Jacob Taubes’ fascination with Carl Schmitt had several sources. The first was Schmitt’s contention that there were inextricable links between theology and politics, first presented in his Politische Theologie of 1922, and reasserted in the decades thereafter. The links between these realms lay close to the heart of Taubes’ concerns as well, going back to the period of his graduate education in Zurich. Another motivation was Taubes’ desire to understand why intellectuals of Schmitt’s stature had been willing to support the Nazi regime. Then there was Schmitt’s erudition: the range of his knowledge in intellectual history, in fields well beyond law, and his willingness to point scholars to forgotten debates of relevance to their own scholarship. Another was a shared antipathy to liberal, bourgeois normality: Schmitt was fascinated by the “state of exception” (Ausnahmezustand), that is circumstances in which that normality broke down, and so was Taubes. Taubes, like Schmitt, found liberalism mundane; both were interested in politics as drama and intensity. Another factor, difficult to evaluate but impossible to overlook, was that in many of the circles in which Taubes travelled (though not all), his professed admiration for Schmitt served to scandalize and thus to cement Taubes’ reputation as a dangerous “bad boy.” Last but not least was Taubes’ conviction that Schmitt was among the great thinkers of the age, in whose company he was eager to find himself.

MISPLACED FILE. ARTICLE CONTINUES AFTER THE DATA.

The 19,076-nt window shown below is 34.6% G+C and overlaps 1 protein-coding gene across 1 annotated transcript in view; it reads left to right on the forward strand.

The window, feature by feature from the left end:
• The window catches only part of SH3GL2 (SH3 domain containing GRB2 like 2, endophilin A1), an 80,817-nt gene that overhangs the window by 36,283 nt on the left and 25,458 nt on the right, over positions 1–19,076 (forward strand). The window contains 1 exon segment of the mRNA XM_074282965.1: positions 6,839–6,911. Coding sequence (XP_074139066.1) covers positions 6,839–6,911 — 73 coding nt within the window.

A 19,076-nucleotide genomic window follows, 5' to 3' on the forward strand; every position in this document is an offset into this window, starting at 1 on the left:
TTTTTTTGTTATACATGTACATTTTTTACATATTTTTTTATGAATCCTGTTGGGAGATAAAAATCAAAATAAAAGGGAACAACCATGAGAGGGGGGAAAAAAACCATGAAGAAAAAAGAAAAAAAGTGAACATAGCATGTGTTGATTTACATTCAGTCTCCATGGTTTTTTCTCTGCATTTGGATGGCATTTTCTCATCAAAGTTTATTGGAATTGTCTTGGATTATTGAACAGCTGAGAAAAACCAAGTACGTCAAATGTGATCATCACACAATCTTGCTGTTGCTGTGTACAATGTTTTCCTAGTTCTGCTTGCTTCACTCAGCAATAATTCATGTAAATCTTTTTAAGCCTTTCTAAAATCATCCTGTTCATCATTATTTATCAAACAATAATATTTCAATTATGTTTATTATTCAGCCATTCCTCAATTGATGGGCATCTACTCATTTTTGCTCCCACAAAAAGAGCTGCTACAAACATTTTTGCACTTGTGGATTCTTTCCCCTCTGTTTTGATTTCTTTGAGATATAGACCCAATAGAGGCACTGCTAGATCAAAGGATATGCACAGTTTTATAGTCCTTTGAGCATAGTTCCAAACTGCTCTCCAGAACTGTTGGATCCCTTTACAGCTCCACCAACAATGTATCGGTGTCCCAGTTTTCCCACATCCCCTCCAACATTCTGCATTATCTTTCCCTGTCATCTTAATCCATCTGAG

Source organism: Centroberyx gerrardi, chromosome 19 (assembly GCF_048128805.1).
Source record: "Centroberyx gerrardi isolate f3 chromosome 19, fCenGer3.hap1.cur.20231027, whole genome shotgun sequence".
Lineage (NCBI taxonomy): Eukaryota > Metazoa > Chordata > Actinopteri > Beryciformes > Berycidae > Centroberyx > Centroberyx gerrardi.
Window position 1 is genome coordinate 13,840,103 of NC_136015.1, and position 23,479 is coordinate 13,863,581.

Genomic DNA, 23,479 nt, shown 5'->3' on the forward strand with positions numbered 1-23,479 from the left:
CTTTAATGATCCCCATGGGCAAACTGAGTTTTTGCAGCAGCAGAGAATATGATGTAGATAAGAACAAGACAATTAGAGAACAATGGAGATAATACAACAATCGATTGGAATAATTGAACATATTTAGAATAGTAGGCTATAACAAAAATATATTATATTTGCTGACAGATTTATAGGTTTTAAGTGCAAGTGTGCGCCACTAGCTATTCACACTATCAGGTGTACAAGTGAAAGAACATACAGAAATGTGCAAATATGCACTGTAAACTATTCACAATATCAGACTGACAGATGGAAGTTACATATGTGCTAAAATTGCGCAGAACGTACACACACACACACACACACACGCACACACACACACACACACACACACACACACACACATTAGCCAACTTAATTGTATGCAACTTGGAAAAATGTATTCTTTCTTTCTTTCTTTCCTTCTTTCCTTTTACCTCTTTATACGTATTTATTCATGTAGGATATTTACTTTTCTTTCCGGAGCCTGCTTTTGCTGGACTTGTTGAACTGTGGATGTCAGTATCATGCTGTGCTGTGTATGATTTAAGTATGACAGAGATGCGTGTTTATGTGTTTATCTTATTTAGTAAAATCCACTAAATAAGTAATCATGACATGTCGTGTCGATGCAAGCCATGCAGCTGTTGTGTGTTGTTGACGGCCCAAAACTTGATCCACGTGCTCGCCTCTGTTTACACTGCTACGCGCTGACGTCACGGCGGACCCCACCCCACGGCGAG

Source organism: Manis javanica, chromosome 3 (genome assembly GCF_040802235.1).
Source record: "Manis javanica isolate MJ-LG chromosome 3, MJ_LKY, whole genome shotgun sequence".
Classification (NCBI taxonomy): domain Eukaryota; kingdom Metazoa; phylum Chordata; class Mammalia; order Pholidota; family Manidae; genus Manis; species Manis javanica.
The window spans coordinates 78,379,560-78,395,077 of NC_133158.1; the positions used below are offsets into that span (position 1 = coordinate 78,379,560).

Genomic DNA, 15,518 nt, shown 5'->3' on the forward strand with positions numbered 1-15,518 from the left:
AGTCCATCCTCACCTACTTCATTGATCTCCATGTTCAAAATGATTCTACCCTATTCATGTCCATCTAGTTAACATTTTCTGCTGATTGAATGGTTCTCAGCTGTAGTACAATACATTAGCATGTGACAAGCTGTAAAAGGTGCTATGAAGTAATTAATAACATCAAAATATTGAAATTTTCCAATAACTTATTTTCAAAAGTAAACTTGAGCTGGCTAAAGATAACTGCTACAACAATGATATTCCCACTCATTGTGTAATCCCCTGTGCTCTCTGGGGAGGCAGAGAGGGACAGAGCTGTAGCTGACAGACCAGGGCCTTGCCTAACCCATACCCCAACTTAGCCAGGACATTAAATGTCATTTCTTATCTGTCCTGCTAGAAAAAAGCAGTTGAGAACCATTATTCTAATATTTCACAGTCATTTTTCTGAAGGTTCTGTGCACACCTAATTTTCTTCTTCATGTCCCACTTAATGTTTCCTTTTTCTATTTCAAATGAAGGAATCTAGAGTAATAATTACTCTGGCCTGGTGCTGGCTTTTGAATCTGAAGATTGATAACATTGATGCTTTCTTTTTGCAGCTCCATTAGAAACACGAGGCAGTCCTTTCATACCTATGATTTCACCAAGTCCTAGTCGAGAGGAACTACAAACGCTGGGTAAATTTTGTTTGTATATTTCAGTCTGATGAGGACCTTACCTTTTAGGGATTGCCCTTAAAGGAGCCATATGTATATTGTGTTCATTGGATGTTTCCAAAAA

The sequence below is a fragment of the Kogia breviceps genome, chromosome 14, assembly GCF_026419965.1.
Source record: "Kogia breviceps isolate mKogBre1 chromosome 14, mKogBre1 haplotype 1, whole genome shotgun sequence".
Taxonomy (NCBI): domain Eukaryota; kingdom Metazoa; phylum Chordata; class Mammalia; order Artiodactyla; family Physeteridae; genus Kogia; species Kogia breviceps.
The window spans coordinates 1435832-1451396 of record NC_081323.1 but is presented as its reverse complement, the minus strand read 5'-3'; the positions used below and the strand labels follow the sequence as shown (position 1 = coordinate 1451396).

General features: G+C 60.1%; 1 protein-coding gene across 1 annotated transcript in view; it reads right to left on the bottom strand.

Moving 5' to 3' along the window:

Jerry Z. Muller is Professor of History at the Catholic University of America in Washington, D.C., where he has taught since receiving his Ph.D. from Columbia University in 1984. He is the author of six books. His books and articles most relevant to this conference include The Other God that Failed: Hans Freyer and the Deradicalization of German Conservatism (1987); “Carl Schmitt, Hans Freyer, and the Radical Conservative Critique of Liberal Democracy in the Weimar Republic,” History of Political Thought (Winter, 1991); Carl Schmitt, “When Parliament Cannot be Sovereign,” (translation of excerpts from Der Hüter der Verfassung) in Conservatism: An Anthology of Social and Political Thought From David Hume to the Present (1997); “Reisender in Ideen: Jacob Taubes zwischen New York, Jerusalem, Berlin und Paris,” in Monika Boll and Raphael Gross (ed.), “Ich staune, dass Sie in dieser Luft atmen können”: Deutsch-jüdische Intellektuelle in Deutschland nach 1945 (2013); “‘I Am Impossible: An Exchange between Jacob Taubes and Arthur A. Cohen,” Jewish Review of Books (Summer, 2017). His life-and-times biography, Jacob Taubes: Merchant of Ideas and Apostle of Transgression is to be published by Princeton University Press, and in German translation by Suhrkamp.